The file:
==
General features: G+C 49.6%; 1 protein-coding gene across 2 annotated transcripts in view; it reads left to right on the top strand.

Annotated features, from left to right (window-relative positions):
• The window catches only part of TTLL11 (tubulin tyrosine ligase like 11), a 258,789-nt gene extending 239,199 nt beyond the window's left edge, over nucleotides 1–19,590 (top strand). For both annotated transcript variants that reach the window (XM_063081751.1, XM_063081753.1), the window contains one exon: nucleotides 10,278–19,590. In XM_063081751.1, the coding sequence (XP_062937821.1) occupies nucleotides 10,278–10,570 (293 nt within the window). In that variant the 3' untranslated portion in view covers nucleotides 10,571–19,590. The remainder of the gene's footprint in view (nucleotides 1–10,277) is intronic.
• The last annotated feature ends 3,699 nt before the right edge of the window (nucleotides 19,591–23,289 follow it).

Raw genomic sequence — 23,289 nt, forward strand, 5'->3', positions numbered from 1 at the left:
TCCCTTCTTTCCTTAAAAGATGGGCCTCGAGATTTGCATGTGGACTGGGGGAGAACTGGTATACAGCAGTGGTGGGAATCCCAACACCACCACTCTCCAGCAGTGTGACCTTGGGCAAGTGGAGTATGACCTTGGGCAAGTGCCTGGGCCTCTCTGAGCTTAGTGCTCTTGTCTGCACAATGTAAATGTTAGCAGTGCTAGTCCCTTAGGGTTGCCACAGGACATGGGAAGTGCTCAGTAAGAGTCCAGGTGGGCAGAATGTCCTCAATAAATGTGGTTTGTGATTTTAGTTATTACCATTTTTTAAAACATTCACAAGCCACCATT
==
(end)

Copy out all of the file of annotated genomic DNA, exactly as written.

General features: G+C 49.6%; 1 protein-coding gene across 2 annotated transcripts in view; it reads left to right on the top strand.

Annotated features, from left to right (window-relative positions):
• The window catches only part of TTLL11 (tubulin tyrosine ligase like 11), a 258,789-nt gene extending 239,199 nt beyond the window's left edge, over nucleotides 1–19,590 (top strand). For both annotated transcript variants that reach the window (XM_063081751.1, XM_063081753.1), the window contains one exon: nucleotides 10,278–19,590. In XM_063081751.1, the coding sequence (XP_062937821.1) occupies nucleotides 10,278–10,570 (293 nt within the window). In that variant the 3' untranslated portion in view covers nucleotides 10,571–19,590. The remainder of the gene's footprint in view (nucleotides 1–10,277) is intronic.
• The last annotated feature ends 3,699 nt before the right edge of the window (nucleotides 19,591–23,289 follow it).

Raw genomic sequence — 23,289 nt, forward strand, 5'->3', positions numbered from 1 at the left:
TCCCTTCTTTCCTTAAAAGATGGGCCTCGAGATTTGCATGTGGACTGGGGGAGAACTGGTATACAGCAGTGGTGGGAATCCCAACACCACCACTCTCCAGCAGTGTGACCTTGGGCAAGTGGAGTATGACCTTGGGCAAGTGCCTGGGCCTCTCTGAGCTTAGTGCTCTTGTCTGCACAATGTAAATGTTAGCAGTGCTAGTCCCTTAGGGTTGCCACAGGACATGGGAAGTGCTCAGTAAGAGTCCAGGTGGGCAGAATGTCCTCAATAAATGTGGTTTGTGATTTTAGTTATTACCATTTTTTAAAACATTCACAAGCCACCATT